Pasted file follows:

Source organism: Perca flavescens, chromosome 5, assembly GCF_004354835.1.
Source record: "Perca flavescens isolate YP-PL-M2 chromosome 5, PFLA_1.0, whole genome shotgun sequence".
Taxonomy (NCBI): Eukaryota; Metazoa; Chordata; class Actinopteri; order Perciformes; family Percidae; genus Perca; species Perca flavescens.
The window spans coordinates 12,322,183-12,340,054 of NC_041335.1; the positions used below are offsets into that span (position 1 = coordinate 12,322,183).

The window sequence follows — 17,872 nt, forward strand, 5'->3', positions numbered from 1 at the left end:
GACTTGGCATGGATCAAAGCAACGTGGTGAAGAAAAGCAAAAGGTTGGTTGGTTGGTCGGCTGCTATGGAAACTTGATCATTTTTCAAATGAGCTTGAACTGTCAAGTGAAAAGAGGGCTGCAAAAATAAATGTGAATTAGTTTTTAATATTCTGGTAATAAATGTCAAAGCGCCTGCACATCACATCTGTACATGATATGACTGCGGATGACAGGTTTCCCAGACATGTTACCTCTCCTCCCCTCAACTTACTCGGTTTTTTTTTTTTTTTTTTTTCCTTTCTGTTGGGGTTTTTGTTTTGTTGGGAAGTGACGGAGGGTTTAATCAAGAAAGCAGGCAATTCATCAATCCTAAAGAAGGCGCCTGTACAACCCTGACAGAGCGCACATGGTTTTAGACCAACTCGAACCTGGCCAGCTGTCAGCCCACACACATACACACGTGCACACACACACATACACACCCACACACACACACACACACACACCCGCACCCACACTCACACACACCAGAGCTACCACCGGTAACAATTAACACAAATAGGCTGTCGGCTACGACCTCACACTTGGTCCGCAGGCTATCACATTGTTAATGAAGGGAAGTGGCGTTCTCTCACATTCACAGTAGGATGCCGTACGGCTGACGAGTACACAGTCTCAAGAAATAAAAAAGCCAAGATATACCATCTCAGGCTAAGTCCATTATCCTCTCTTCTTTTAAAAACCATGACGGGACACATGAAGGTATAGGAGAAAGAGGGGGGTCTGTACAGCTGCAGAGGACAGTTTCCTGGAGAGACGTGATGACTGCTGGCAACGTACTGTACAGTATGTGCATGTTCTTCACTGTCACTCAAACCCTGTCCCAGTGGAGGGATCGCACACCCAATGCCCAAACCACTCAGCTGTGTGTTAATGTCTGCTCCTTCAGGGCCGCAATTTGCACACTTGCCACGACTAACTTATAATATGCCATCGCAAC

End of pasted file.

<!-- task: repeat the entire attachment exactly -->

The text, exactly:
Source organism: Perca flavescens, chromosome 5, assembly GCF_004354835.1.
Source record: "Perca flavescens isolate YP-PL-M2 chromosome 5, PFLA_1.0, whole genome shotgun sequence".
Taxonomy (NCBI): Eukaryota; Metazoa; Chordata; class Actinopteri; order Perciformes; family Percidae; genus Perca; species Perca flavescens.
The window spans coordinates 12,322,183-12,340,054 of NC_041335.1; the positions used below are offsets into that span (position 1 = coordinate 12,322,183).

The window sequence follows — 17,872 nt, forward strand, 5'->3', positions numbered from 1 at the left end:
GACTTGGCATGGATCAAAGCAACGTGGTGAAGAAAAGCAAAAGGTTGGTTGGTTGGTCGGCTGCTATGGAAACTTGATCATTTTTCAAATGAGCTTGAACTGTCAAGTGAAAAGAGGGCTGCAAAAATAAATGTGAATTAGTTTTTAATATTCTGGTAATAAATGTCAAAGCGCCTGCACATCACATCTGTACATGATATGACTGCGGATGACAGGTTTCCCAGACATGTTACCTCTCCTCCCCTCAACTTACTCGGTTTTTTTTTTTTTTTTTTTTCCTTTCTGTTGGGGTTTTTGTTTTGTTGGGAAGTGACGGAGGGTTTAATCAAGAAAGCAGGCAATTCATCAATCCTAAAGAAGGCGCCTGTACAACCCTGACAGAGCGCACATGGTTTTAGACCAACTCGAACCTGGCCAGCTGTCAGCCCACACACATACACACGTGCACACACACACATACACACCCACACACACACACACACACACACCCGCACCCACACTCACACACACCAGAGCTACCACCGGTAACAATTAACACAAATAGGCTGTCGGCTACGACCTCACACTTGGTCCGCAGGCTATCACATTGTTAATGAAGGGAAGTGGCGTTCTCTCACATTCACAGTAGGATGCCGTACGGCTGACGAGTACACAGTCTCAAGAAATAAAAAAGCCAAGATATACCATCTCAGGCTAAGTCCATTATCCTCTCTTCTTTTAAAAACCATGACGGGACACATGAAGGTATAGGAGAAAGAGGGGGGTCTGTACAGCTGCAGAGGACAGTTTCCTGGAGAGACGTGATGACTGCTGGCAACGTACTGTACAGTATGTGCATGTTCTTCACTGTCACTCAAACCCTGTCCCAGTGGAGGGATCGCACACCCAATGCCCAAACCACTCAGCTGTGTGTTAATGTCTGCTCCTTCAGGGCCGCAATTTGCACACTTGCCACGACTAACTTATAATATGCCATCGCAAC